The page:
It’s not quite as straightforward as that. For a start, our heart rate can fluctuate day to day, depending on our stress and fatigue levels. For example, if you’ve had an especially busy week at work, your resting heart rate may be higher temporarily. As a result, you’ll hit your peak numbers more easily in training (it doesn’t necessarily mean it’s been a more effective session!).
An HR max of 200, at the age of 40, could indicate that you’re a well-conditioned athlete with the ability to achieve incredibly high peak efforts. Or it may be that you’re a ‘beater’ – a person with a naturally high heart rate, meaning it’s easier for you to get to numbers like 200.
While heart rate is generally a good marker for athletic performance, it’s probably more helpful to know what’s happening internally when you pass certain physiological markers – such as what your heart rate is at lactate threshold, or at aerobic base. This kind of information can be gained from scientific lab-style tests where you’re attached to gas analysis equipment.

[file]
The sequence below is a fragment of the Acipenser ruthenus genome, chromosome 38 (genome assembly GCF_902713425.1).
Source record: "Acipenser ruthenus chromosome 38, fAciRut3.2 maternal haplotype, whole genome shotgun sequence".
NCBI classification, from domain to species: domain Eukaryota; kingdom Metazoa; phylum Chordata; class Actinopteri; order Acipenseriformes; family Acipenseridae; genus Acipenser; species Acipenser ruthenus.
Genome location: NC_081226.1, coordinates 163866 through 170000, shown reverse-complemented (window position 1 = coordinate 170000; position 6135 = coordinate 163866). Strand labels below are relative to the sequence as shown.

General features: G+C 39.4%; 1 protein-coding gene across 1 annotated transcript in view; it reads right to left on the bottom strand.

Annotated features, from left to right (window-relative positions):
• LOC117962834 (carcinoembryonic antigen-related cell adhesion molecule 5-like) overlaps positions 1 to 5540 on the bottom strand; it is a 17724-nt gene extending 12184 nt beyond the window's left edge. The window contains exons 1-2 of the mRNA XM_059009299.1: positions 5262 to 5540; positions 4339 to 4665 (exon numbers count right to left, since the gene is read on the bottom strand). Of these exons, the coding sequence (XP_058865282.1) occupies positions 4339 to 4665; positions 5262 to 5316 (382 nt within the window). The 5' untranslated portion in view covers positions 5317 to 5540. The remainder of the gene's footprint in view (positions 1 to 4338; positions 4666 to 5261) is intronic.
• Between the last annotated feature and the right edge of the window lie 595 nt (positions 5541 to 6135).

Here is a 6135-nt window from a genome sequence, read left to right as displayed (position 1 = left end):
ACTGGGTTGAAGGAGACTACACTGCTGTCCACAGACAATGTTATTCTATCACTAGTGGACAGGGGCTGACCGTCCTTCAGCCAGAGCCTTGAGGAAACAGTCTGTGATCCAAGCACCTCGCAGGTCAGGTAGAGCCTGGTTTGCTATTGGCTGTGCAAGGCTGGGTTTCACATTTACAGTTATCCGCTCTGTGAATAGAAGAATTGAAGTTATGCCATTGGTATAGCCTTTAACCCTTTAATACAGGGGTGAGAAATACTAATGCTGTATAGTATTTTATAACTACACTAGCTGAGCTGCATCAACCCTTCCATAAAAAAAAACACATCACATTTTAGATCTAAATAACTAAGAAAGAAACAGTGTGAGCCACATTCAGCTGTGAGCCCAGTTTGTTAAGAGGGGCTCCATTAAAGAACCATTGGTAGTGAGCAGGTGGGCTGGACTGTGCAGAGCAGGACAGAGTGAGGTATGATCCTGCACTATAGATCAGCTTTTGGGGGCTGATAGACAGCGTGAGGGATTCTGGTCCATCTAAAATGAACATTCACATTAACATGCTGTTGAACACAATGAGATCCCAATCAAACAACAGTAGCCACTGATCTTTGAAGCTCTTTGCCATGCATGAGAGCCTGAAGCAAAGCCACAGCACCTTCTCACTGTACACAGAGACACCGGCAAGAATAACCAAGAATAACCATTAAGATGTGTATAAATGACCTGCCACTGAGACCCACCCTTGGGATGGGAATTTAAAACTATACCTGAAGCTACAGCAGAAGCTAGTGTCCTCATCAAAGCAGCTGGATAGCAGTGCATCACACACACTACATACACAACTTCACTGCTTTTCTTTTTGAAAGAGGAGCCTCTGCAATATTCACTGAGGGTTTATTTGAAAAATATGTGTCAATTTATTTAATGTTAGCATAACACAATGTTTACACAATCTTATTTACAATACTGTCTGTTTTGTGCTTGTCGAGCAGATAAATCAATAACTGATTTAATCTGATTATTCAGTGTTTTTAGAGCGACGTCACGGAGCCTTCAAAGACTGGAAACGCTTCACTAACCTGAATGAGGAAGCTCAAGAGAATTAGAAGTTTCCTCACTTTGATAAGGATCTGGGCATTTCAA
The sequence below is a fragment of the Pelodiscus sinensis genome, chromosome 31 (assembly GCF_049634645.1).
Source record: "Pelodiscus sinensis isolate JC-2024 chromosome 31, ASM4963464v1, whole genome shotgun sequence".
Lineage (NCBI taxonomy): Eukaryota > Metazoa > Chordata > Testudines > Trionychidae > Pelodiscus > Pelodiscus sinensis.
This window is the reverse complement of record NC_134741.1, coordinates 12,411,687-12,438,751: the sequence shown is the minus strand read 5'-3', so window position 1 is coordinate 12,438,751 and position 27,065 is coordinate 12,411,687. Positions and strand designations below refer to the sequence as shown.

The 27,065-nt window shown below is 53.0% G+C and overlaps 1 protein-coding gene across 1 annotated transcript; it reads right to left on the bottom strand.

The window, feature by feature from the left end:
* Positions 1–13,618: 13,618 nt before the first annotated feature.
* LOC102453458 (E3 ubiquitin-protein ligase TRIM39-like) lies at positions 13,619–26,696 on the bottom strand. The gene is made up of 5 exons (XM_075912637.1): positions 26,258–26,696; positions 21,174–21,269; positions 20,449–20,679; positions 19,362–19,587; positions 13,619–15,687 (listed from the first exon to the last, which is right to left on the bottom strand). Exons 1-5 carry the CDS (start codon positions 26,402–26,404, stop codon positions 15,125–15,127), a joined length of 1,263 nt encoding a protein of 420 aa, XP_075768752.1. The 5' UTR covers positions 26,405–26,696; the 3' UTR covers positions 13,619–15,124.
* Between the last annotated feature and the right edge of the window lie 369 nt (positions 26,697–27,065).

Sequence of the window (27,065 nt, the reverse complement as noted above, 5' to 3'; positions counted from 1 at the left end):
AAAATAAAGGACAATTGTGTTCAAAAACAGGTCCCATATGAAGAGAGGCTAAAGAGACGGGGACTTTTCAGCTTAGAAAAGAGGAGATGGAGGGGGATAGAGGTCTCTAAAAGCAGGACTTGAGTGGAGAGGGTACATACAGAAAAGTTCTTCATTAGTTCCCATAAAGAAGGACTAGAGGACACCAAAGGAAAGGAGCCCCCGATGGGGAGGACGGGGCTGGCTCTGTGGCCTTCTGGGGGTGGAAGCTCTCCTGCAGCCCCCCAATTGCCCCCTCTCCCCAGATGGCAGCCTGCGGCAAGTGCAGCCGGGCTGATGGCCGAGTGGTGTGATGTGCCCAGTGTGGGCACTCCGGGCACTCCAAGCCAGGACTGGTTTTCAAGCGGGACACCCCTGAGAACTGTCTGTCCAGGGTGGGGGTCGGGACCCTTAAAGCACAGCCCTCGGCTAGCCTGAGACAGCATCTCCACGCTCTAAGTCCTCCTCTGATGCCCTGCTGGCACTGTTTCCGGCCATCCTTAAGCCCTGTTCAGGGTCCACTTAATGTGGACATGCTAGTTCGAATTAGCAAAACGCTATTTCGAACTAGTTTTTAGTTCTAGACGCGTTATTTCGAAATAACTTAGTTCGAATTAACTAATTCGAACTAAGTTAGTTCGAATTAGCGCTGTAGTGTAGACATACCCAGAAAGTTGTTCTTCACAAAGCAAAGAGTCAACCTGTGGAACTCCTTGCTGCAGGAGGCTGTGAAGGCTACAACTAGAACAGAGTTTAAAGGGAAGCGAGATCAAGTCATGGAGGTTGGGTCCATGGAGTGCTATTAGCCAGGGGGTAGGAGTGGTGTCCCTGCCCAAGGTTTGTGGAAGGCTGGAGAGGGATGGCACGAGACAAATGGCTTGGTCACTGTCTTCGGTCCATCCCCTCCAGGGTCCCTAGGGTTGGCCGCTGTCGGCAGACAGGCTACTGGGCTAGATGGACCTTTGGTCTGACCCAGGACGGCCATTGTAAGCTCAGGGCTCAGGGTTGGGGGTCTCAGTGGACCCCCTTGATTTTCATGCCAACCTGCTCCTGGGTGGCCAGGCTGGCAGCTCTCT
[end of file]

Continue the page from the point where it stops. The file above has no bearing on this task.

My advice would be to monitor your heart rate closely when executing different style/intensity sessions, and, unless you’re performing very high-intensity efforts, spend a limited amount of time around 200bpm.